Ch 5 SoilWater PP2

QUIZ 6_Answers
1. Explain how a brush fire might lead to subsequent mudslides, as often occurs in California. (2)
Fire can significantly increase surface soil temperature
Volatilize soil organic matter
These org compounds move down through profile and condense on soil particles
Creates hydrophobic layer
Rain cannot infiltrate past layer, causes saturation of surface with water, increase
chance for mudslide.
2. What are the major components of soil water potential? (2)
gravitational, matric, osmostic
3. Describe the gravimetric method of measuring soil water content. (2)
weigh wet soil
dry the soil
reweigh the dry soil
subtract dry soil wt from wet soil wt to obtain mass of water
mass water content (Өm) = mass water/mass dry soil
4. The Waddell study used a tensiometer to measure the horizontal and vertical distribution of soil water pressures in
both the ridge-till and the no-till system. Figures 4 and 5 showed the difference in water potentials between 1)
right after a rain (Fig. 4) and 2) after seven days of drying (Fig. 5). The no-till plots showed level horizontal
distribution of soil water pressures in both figures (decreasing with depth), but the ridge-till figures indicated that
after seven days of drying water pressure was highest in the ridge and lowest in the furrows.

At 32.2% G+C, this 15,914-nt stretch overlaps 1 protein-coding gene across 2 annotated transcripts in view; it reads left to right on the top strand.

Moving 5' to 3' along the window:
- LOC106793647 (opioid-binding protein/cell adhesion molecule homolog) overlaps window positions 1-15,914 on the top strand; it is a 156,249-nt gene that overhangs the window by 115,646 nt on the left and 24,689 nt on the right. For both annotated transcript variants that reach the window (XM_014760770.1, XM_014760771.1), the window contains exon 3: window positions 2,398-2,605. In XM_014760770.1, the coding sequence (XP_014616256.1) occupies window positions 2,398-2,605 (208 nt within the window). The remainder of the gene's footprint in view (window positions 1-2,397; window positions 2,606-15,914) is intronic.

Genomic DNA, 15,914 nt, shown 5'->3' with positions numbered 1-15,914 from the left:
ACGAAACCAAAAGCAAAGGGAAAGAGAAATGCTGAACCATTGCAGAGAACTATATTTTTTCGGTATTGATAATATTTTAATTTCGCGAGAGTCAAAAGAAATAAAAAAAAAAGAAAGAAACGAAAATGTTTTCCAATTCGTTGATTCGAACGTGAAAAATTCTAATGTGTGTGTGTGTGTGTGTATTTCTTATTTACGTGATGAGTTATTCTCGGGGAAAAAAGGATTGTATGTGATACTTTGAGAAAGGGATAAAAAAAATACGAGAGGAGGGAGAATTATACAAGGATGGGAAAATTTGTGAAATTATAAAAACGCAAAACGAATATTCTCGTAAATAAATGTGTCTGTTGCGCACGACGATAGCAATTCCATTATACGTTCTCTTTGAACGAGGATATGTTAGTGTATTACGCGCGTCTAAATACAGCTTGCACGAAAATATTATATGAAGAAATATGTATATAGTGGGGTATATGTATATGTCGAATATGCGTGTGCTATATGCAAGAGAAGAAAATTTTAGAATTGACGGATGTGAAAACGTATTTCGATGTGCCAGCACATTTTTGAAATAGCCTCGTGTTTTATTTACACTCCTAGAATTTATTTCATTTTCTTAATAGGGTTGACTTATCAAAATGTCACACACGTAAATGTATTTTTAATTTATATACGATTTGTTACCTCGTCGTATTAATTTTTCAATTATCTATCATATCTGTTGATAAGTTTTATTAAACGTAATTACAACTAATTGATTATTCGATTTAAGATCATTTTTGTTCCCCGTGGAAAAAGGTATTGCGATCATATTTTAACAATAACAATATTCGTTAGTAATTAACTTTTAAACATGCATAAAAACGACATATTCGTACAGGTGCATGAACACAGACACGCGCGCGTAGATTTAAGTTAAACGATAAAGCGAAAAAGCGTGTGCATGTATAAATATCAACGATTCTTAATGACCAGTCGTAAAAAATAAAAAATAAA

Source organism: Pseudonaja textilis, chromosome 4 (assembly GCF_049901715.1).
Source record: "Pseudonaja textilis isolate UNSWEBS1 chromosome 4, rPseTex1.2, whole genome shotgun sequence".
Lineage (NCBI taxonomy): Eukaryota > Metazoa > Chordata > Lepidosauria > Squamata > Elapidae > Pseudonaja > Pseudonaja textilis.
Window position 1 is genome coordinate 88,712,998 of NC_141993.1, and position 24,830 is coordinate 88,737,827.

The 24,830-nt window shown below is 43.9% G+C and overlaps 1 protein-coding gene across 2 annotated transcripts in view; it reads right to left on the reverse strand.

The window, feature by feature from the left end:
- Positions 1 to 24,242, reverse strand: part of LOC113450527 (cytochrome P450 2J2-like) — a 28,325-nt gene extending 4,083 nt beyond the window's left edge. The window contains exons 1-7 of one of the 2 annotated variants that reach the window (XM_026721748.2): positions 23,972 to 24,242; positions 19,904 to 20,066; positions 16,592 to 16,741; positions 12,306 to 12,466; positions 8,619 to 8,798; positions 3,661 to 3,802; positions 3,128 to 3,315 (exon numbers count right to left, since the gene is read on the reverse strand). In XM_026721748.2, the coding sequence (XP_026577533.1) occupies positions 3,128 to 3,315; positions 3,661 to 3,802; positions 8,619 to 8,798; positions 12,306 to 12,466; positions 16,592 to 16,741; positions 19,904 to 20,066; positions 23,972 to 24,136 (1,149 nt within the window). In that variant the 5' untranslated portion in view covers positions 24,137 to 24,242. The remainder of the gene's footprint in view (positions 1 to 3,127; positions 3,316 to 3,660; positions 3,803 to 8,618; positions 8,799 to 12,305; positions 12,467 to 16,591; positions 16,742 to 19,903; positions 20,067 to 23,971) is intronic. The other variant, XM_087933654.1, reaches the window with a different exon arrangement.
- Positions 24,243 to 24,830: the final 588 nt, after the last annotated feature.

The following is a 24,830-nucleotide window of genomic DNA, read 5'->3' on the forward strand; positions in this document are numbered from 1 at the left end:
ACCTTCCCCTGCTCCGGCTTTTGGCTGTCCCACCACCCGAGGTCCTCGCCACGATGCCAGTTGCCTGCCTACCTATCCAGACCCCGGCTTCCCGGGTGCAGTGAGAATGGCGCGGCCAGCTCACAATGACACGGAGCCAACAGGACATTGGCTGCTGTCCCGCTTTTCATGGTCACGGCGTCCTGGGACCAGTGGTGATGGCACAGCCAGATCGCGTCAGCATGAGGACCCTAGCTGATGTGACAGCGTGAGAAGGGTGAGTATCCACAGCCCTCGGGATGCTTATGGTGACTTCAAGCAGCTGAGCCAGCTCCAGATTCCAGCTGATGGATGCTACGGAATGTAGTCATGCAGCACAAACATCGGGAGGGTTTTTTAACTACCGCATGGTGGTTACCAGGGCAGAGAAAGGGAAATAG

a. What was the direction of water movement in the ridge-till plot over that seven day period? (2)
away from ridge (water moves from high potential to low potential)
b. What potential implications does this have for soil temperature in the spring? (2)
If ridges are dryer than the surrounding soil, they will be able to warm more quickly.
This gives an advantage to ridge-till systems in northern climates while maintaining
overall high surface residue cover.
Soil Water continued…
Chapter 5
Chapter 5 Outline
I. Review
II. Journal Articles – General Concepts
III. Waddell Article
IV. Infiltration/Percolation
V. Field Capacity/Permanent Wilting %
Table 5.3
Stratified Soils
Fig 5.28
Michael J. Singer and Donald N. Munns
Soils: An Introduction, 6e
wetting front vs preferential flow
Michael J. Singer and Donald N. Munns
Soils: An Introduction, 6e
Fig 5.35
Classification of Soil Water
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